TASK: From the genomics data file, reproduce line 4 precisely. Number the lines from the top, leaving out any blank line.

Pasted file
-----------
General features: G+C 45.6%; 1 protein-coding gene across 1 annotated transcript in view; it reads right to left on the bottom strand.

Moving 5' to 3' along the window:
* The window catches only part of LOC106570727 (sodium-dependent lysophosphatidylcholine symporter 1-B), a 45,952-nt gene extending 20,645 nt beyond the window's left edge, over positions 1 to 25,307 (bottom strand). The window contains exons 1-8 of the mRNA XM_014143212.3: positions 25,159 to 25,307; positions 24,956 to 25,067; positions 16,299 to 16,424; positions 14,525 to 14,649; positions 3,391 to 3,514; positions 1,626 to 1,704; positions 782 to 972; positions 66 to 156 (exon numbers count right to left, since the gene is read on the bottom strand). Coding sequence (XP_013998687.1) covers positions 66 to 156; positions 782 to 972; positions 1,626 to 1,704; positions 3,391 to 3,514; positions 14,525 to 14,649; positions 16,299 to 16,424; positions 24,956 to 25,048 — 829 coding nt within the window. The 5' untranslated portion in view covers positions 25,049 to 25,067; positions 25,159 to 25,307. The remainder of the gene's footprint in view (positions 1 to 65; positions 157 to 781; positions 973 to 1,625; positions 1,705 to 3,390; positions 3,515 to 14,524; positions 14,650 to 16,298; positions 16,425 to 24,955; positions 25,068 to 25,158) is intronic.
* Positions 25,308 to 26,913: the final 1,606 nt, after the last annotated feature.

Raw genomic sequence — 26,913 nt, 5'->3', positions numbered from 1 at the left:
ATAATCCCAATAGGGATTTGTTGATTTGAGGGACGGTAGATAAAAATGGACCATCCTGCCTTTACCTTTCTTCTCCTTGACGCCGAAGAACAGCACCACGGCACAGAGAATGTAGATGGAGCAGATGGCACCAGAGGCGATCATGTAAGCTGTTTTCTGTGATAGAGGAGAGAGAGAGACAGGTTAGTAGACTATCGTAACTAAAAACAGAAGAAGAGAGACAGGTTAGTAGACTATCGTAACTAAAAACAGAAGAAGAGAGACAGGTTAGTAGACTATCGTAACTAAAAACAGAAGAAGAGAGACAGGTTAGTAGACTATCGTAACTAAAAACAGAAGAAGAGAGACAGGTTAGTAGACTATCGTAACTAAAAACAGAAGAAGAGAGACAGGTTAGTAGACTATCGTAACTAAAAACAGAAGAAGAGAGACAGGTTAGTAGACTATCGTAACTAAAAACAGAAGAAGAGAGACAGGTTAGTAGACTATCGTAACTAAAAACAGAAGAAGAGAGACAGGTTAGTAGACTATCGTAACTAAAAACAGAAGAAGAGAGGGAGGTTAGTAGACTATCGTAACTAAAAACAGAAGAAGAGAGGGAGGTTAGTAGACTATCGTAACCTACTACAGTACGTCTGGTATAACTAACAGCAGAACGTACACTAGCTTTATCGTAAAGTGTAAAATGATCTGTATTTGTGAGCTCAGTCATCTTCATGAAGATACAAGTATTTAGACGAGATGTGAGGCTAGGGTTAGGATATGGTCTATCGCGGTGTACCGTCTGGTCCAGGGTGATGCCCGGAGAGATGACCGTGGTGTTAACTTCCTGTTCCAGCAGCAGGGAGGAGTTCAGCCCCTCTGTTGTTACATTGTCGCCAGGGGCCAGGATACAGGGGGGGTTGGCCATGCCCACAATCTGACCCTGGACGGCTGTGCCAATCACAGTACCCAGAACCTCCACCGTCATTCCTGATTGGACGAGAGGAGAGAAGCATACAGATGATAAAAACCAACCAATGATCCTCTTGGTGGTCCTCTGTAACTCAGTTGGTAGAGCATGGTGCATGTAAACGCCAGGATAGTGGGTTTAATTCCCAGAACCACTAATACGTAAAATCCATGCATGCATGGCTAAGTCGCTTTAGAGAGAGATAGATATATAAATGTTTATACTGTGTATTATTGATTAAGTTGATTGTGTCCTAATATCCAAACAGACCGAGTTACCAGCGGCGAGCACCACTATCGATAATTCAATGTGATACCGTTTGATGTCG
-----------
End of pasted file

* Positions 25,308 to 26,913: the final 1,606 nt, after the last annotated feature.